Written By: Grymm
Post-metal is a rough genre to navigate. It’s very difficult to make a name for yourself when you’re constantly compared to Neurosis, Isis, or Cult of Luna. The very second when a quiet song starts building steam and crushes the opposition, you are branded a copycat. Hence, France’s Lodz have an uphill battle on their debut album, Something In Us Died. However, if you must stand out in a severely overcrowded field of imitators, do so by being honest and compassionate about your craft, and Something In Us Died has both honesty and passion in spades.
Opening track “Detachment” is a beautiful example of what would happen if Cult of Luna went Katatonic: pummeling drums, shining atonal guitar melodies over a driving rhythm and bass guitar, and guitarist/vocalist Eric seamlessly going from a terrifying polyp-inducing scream to a Discouraged Ones-era Jonas Renkse-like croon and back. “Leading the Rats” further stretches out the Katatonia/Cult of Luna influences with more breathing space, allowing the guitars to shimmer and shine near the end. “Sulfur” brings about a sense of quiet before a very intense percussive fill by Vince brings the proceedings into noisy, nigh-Quicksand territory with a very passionate chorus.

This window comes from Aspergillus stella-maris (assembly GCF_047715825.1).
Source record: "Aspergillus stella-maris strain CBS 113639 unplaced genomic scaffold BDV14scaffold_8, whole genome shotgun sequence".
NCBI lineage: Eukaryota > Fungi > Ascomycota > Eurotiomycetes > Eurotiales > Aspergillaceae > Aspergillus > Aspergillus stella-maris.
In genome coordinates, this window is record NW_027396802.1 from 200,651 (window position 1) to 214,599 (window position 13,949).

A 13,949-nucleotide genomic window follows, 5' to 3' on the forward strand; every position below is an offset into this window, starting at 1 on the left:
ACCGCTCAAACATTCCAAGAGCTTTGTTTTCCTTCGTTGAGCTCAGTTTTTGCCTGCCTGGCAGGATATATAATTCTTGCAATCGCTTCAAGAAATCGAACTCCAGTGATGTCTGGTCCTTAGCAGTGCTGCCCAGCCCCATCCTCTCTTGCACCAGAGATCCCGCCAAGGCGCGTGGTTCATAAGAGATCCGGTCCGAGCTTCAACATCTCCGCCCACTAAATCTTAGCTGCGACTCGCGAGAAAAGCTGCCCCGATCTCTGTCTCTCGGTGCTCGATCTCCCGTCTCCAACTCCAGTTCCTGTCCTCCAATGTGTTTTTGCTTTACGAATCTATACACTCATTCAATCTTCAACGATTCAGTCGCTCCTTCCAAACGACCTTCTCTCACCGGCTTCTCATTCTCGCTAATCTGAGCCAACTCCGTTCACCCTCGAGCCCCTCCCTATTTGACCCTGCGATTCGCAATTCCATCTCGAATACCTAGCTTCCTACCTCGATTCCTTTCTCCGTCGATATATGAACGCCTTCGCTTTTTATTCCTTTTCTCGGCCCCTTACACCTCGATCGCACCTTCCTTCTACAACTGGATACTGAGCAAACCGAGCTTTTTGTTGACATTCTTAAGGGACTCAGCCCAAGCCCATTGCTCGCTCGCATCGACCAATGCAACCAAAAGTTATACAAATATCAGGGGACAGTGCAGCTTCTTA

“Walking Like Shades”, although very brief, is the ultimate soundtrack for walking to a bus stop 3 miles from home extremely early on a rainy Wednesday morning. A lone guitar, heartwrenching singing, and a beautiful tremolo melody flesh out the cold feeling of loneliness as you trudge to work in total darkness. The epic closer “Close to the Flames” wraps up with a growing crescendo of drum fills, heavy riffing, and an engaging a cappella of screams and passionate singing.
The very warm production job by Fabrice Boy and mastering by Cult of Luna’s Magnus Lindberg effectively both bulldozes and soothes when the moments call for it. There’s just the right amount of distortion to keep things heavy without blurring the melodies or obscuring the driving bass.
My only knock, as alluded to earlier, is there isn’t particularly anything out of the ordinary that may separate this band from its influences. I will say this, though: it may lack in surprises, but Something In Us Died more than makes up for that with pure conviction and heart. Every song will stick with you in time and repeated listens. And if you give it a chance, you WILL be listening to this album a lot. Open your mind, tune out the world, and absorb this album.